Exciting and long-awaited news has been announced in the Financial District, as a return to the original architect for Two World Trade Center has been confirmed. The New York Post reports that Norman Foster’s original 2006 supertall proposal, aka 200 Greenwich Street, is getting another shot at becoming a reality with a more updated design. In 2018, YIMBY was the first to indicate this was a possibility in an interview with Larry Silverstein, head of Silverstein Properties, who said Foster’s vision was still on the table, although at that point the Bjarke Ingels design was the apparent lead contender for construction.
2 World Trade
YIMBY recently sat down with Larry Silverstein to discuss his firm’s upcoming projects, as well as the status of the World Trade Center’s last remaining office supertall-to-be, at 200 Greenwich Street. With 3,000 new rental units in the works and Norman Foster’s design still on the table for Two World Trade Center, the scope of work Mr. Silverstein is undertaking is also now expanding into Journal Square and Queens.
For the second time in 2018, YIMBY has a new look for Five World Trade Center. The latest rendering was found by a reader on the project’s fencing in the Financial District. The image shows a glassy building with a triangular motif reminiscent of the David Childs-designed 1 WTC. The depiction is roughly 70 stories in height, which could indicate yet another supertall is planned for the area.
YIMBY has brought you several composite renderings of what the skyline will look like over the next few years. Now we have a fresh image of what the city’s future holds, thanks to YIMBY Forums user Thomas Koloski, which illustrates the major changes soon coming to Jersey City, Manhattan, and Brooklyn. Most of the projects added to the image are either already under construction or imminently rising, and their collective impact on the cityscape will push the New York City skyline to new, Coruscantian heights.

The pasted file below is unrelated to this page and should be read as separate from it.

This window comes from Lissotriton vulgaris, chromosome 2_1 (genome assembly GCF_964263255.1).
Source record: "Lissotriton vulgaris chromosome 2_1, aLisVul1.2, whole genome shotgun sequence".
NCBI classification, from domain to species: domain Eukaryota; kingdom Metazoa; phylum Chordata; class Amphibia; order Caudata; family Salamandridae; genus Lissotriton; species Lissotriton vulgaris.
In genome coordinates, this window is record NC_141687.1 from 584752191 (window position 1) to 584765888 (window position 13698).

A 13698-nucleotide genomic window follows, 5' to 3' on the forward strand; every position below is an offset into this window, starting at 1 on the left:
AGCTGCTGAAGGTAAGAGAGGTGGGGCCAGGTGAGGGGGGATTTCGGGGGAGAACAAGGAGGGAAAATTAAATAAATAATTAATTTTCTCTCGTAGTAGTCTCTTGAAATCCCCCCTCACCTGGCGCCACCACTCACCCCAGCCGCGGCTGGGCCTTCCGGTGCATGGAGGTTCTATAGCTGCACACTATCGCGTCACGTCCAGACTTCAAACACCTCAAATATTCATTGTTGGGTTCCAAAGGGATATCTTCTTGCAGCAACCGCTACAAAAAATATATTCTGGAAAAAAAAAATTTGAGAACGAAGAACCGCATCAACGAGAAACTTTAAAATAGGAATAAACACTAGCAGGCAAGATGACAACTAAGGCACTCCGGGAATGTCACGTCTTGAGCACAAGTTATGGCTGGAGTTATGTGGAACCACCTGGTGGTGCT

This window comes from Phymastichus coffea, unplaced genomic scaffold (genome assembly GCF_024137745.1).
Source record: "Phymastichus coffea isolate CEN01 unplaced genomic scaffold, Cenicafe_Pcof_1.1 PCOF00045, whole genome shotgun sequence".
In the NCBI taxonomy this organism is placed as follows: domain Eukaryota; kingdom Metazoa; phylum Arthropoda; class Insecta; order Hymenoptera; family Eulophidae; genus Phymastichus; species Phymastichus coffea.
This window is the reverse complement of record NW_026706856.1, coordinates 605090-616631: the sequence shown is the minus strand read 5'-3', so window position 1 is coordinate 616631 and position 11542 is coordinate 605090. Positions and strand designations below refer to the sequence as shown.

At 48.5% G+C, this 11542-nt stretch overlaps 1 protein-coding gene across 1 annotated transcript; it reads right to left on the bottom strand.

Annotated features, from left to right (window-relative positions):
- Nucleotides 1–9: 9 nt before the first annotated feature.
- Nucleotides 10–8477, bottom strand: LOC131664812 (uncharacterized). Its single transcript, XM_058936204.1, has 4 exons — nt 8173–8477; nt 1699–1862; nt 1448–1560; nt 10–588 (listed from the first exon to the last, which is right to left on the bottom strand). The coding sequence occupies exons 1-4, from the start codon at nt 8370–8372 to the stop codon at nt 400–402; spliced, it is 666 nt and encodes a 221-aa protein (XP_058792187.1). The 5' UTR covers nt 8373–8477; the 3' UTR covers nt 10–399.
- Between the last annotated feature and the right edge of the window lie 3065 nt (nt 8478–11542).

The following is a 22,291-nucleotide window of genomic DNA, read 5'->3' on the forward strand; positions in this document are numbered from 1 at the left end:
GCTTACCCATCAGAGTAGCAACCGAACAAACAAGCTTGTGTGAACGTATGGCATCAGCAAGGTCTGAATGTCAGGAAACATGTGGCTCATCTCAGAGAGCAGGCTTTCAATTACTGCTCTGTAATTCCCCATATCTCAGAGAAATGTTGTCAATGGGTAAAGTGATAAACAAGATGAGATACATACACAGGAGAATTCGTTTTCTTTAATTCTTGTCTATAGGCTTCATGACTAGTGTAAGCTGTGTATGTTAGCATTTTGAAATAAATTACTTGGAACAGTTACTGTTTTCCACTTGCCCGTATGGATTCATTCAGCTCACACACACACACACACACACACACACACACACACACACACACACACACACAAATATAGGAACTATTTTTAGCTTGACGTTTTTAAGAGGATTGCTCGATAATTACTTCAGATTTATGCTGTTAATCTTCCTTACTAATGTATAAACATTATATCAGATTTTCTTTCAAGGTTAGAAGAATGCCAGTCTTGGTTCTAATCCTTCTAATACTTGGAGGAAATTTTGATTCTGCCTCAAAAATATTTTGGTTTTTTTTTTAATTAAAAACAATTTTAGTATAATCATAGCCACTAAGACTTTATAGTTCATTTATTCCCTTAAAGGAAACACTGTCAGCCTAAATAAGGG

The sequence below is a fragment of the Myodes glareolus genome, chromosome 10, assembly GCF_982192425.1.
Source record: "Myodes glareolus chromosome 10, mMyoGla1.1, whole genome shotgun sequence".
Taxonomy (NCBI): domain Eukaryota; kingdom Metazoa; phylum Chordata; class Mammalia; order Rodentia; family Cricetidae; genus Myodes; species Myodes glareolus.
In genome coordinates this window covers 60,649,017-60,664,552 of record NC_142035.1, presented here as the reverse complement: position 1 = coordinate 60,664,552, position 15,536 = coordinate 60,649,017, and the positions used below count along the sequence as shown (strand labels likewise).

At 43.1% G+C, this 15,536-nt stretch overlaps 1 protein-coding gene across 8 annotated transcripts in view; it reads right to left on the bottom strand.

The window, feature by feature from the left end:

News broke this week that billionaire Ron Perelman committed $75 million to financing the World Trade Center’s Performing Arts Center, which will provide the complex with a much-needed cultural amenity. But with 175 Greenwich (3 World Trade Center) nearly complete and the remaining puzzle pieces now falling into place, it is YIMBY’s opinion that it is also time to reconsider the design changes proposed for 2 World Trade Center. With Fox failing to commit to BIG’s proposal for the site, it makes much more sense to return to Norman Foster’s far more attractive design for the tower, which was shelved last year.